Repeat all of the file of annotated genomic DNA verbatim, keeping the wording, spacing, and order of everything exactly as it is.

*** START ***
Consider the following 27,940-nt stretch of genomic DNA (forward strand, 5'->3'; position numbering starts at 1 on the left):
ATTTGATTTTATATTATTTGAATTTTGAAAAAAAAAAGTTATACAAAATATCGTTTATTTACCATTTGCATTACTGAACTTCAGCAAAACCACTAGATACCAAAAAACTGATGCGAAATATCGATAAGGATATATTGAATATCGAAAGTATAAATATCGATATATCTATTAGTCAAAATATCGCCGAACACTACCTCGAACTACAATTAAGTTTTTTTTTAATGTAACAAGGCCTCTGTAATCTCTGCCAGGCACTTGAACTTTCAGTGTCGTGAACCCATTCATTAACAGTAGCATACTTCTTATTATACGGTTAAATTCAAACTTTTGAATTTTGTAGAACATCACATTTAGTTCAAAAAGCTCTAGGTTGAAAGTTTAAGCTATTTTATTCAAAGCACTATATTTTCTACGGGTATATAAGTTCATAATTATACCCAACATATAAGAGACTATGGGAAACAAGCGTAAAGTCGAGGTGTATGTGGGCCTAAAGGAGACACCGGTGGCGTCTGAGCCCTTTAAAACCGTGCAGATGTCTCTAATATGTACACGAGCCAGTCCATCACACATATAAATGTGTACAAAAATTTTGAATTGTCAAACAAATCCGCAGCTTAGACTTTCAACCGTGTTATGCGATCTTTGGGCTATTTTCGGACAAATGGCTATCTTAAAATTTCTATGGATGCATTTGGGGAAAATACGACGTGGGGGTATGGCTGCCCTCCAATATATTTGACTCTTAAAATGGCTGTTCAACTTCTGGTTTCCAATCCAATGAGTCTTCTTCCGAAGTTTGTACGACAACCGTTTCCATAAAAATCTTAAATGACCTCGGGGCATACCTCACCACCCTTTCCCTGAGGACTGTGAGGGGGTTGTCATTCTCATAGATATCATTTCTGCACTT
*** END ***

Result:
Consider the following 27,940-nt stretch of genomic DNA (forward strand, 5'->3'; position numbering starts at 1 on the left):
ATTTGATTTTATATTATTTGAATTTTGAAAAAAAAAAGTTATACAAAATATCGTTTATTTACCATTTGCATTACTGAACTTCAGCAAAACCACTAGATACCAAAAAACTGATGCGAAATATCGATAAGGATATATTGAATATCGAAAGTATAAATATCGATATATCTATTAGTCAAAATATCGCCGAACACTACCTCGAACTACAATTAAGTTTTTTTTTAATGTAACAAGGCCTCTGTAATCTCTGCCAGGCACTTGAACTTTCAGTGTCGTGAACCCATTCATTAACAGTAGCATACTTCTTATTATACGGTTAAATTCAAACTTTTGAATTTTGTAGAACATCACATTTAGTTCAAAAAGCTCTAGGTTGAAAGTTTAAGCTATTTTATTCAAAGCACTATATTTTCTACGGGTATATAAGTTCATAATTATACCCAACATATAAGAGACTATGGGAAACAAGCGTAAAGTCGAGGTGTATGTGGGCCTAAAGGAGACACCGGTGGCGTCTGAGCCCTTTAAAACCGTGCAGATGTCTCTAATATGTACACGAGCCAGTCCATCACACATATAAATGTGTACAAAAATTTTGAATTGTCAAACAAATCCGCAGCTTAGACTTTCAACCGTGTTATGCGATCTTTGGGCTATTTTCGGACAAATGGCTATCTTAAAATTTCTATGGATGCATTTGGGGAAAATACGACGTGGGGGTATGGCTGCCCTCCAATATATTTGACTCTTAAAATGGCTGTTCAACTTCTGGTTTCCAATCCAATGAGTCTTCTTCCGAAGTTTGTACGACAACCGTTTCCATAAAAATCTTAAATGACCTCGGGGCATACCTCACCACCCTTTCCCTGAGGACTGTGAGGGGGTTGTCATTCTCATAGATATCATTTCTGCACTT